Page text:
Britain's most northerly man and otter stories

Malachy reflects on the vulnerability of rural communities during a visit to Unst and meets some of

I am currently in Unst, Britain’s most northerly island, proud home to Britain’s most northerly shop, house, church, chocolate factory, brewery and person (which, at some point this weekend, was quite possibly me). The island has also been home, since January, to my brother, Rory.

Reaching Unst is something of a trek. From Lerwick it is nearly an hour’s drive, then a 15-minute ferry journey to the island of Yell, a further 20-minute drive across Yell, and a final, 10-minute ferry ride to Unst. Beyond this island there is nothing except water – a lot of water – and then ice. The Arctic Circle is only about 400 miles north of here, not much more than the distance from London to Glasgow.

Unst, like most of Shetland’s outer islands, and indeed like rural areas all over Britain, has suffered from depopulation and a lack of employment opportunities over recent decades. In Shetland, as elsewhere, people tend to gravitate towards the largest centres of population – in our case, Lerwick – and this inevitably makes it difficult to retain employment, and to attract new people to live and work in more remote areas.

Here though the problem has been made even more severe by the recent closure of the RAF base, Saxaford, and the subsequent loss of jobs and families from the island. Although the closure was carried out in a gradual process over a number of years, the change has been dramatic all the same. In the last decade the population has decreased from around 700 to 500 people – a serious dent by any standard.

Rural communities are vulnerable to any changes in population and employment, and they can feel seriously threatened when problems occur. Much thought has gone in to finding a sustainable way forward for Unst, and the desire to create opportunities for young people and newcomers is paramount. Here, as in other remote parts of Shetland, many people are looking to tourism to provide the answers, and certainly a healthy supply of visitors is important for any area. But I am not convinced that the tourist industry, fickle as it can be, is where the solution should be sought. A community must first serve itself before it should begin to serve others.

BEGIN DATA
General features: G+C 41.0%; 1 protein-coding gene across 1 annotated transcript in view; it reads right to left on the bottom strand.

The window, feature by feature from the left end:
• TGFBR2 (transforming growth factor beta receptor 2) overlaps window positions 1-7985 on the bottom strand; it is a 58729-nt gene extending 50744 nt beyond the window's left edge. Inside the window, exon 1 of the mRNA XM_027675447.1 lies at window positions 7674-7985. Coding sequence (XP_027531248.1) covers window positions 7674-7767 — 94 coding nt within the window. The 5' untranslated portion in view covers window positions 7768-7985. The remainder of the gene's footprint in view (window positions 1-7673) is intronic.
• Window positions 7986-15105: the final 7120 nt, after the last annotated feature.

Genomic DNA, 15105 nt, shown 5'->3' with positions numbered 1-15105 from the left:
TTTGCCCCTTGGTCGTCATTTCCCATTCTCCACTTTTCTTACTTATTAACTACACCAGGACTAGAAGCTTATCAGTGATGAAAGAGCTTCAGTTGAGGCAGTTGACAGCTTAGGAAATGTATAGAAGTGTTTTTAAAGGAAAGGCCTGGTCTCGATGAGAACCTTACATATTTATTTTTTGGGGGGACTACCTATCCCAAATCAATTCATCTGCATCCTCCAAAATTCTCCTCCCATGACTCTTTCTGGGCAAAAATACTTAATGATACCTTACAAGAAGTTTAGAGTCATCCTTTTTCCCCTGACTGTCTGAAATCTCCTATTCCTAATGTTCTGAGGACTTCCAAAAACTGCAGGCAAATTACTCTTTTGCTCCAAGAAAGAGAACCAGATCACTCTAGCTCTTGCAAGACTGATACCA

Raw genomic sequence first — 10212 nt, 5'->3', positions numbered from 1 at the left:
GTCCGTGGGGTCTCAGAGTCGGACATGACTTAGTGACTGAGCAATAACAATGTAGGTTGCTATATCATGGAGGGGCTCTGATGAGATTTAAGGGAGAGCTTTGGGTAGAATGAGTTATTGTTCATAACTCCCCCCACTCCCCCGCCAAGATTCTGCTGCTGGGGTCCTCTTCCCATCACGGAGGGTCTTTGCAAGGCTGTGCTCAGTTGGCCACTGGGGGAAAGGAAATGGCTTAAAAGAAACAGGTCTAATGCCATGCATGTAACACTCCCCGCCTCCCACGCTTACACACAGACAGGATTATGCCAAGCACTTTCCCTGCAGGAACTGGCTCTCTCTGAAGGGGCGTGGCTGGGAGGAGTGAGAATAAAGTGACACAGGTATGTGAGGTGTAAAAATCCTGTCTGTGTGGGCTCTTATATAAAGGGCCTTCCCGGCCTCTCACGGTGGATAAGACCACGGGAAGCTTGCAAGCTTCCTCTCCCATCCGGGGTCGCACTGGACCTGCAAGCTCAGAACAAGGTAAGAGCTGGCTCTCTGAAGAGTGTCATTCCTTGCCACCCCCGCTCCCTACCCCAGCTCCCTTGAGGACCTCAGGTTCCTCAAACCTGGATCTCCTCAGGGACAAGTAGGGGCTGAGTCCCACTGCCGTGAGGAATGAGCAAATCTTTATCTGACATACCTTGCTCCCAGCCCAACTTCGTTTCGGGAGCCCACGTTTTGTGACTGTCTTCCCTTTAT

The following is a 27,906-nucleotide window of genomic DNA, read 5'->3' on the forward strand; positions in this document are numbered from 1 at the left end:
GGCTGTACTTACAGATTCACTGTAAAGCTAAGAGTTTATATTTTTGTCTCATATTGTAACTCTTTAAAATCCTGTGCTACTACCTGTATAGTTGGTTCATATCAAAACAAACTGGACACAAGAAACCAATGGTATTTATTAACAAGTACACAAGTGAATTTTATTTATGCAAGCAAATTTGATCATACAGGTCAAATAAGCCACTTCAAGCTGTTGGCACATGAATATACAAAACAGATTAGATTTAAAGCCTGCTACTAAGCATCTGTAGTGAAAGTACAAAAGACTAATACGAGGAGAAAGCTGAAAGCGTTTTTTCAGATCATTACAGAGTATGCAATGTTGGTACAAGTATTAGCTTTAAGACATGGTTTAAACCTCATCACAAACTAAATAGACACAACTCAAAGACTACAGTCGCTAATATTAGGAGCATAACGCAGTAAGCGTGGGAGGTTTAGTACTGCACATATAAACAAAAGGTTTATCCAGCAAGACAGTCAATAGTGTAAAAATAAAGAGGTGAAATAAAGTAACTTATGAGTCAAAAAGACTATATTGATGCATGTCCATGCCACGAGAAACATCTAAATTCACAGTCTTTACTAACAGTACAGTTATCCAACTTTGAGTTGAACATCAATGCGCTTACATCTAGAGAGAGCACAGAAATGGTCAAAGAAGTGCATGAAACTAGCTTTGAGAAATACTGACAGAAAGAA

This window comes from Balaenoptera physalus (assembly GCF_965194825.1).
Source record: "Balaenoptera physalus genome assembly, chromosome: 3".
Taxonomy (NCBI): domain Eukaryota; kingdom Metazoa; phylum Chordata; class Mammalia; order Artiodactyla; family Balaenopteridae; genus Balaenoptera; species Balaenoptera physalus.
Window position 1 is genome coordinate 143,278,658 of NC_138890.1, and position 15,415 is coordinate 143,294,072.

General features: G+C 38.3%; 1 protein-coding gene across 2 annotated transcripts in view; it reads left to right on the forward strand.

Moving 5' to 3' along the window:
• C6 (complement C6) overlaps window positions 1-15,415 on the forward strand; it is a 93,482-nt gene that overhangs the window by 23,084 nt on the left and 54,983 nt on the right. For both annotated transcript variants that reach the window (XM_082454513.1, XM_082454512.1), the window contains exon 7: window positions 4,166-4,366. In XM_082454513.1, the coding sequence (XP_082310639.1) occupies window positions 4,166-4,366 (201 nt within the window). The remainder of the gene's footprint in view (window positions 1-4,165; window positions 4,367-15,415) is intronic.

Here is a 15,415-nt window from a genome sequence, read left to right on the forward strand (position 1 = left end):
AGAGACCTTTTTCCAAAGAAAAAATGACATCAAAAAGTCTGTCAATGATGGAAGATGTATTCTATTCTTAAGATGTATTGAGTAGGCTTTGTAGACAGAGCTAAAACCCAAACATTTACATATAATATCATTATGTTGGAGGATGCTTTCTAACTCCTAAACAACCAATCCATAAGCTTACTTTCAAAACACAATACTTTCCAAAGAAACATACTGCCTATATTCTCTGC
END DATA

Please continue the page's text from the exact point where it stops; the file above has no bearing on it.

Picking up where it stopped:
* * *

Rory and I spent most of Saturday driving through Unst and Yell in the rain with no particular place to go. We had rather optimistically taken fishing rods with us, though the weather didn’t look too promising. I had also been hoping to see an otter or two while I was here. They are relatively common in the North Isles, although, as we stopped to look out at one empty shoreline after another, Rory was quick to explain that “You never see them when you’re looking for them”.

As evening approached we headed back towards his house in the north of the island. The rain had eased considerably by then and we decided to take the rods and try a few casts from the beach beside the house. Rory had caught a good sea trout here the day before I arrived, so we were fairly hopeful of our chances.

Down at the beach, we had hardly begun to fish when out of the water appeared a pair of otters, just 100 yards to our right. Entirely unbothered by our presence the pair lollopped slowly up the sand, pausing here and there to examine items of interest along the way. We watched until they disappeared into the grass above the beach, and then returned to our fishing, as the light rain became a steady downpour.

Postscript: Sunday 4th March
Driving back to the ferry this morning in wonderful sunshine, we passed a family of otters swimming in the sea beside the road. As we watched, the mother came out of the water and up onto the road in front of us. She looked over at us for a moment and then, perhaps hearing the cries of her cubs, retreated to the sea again.

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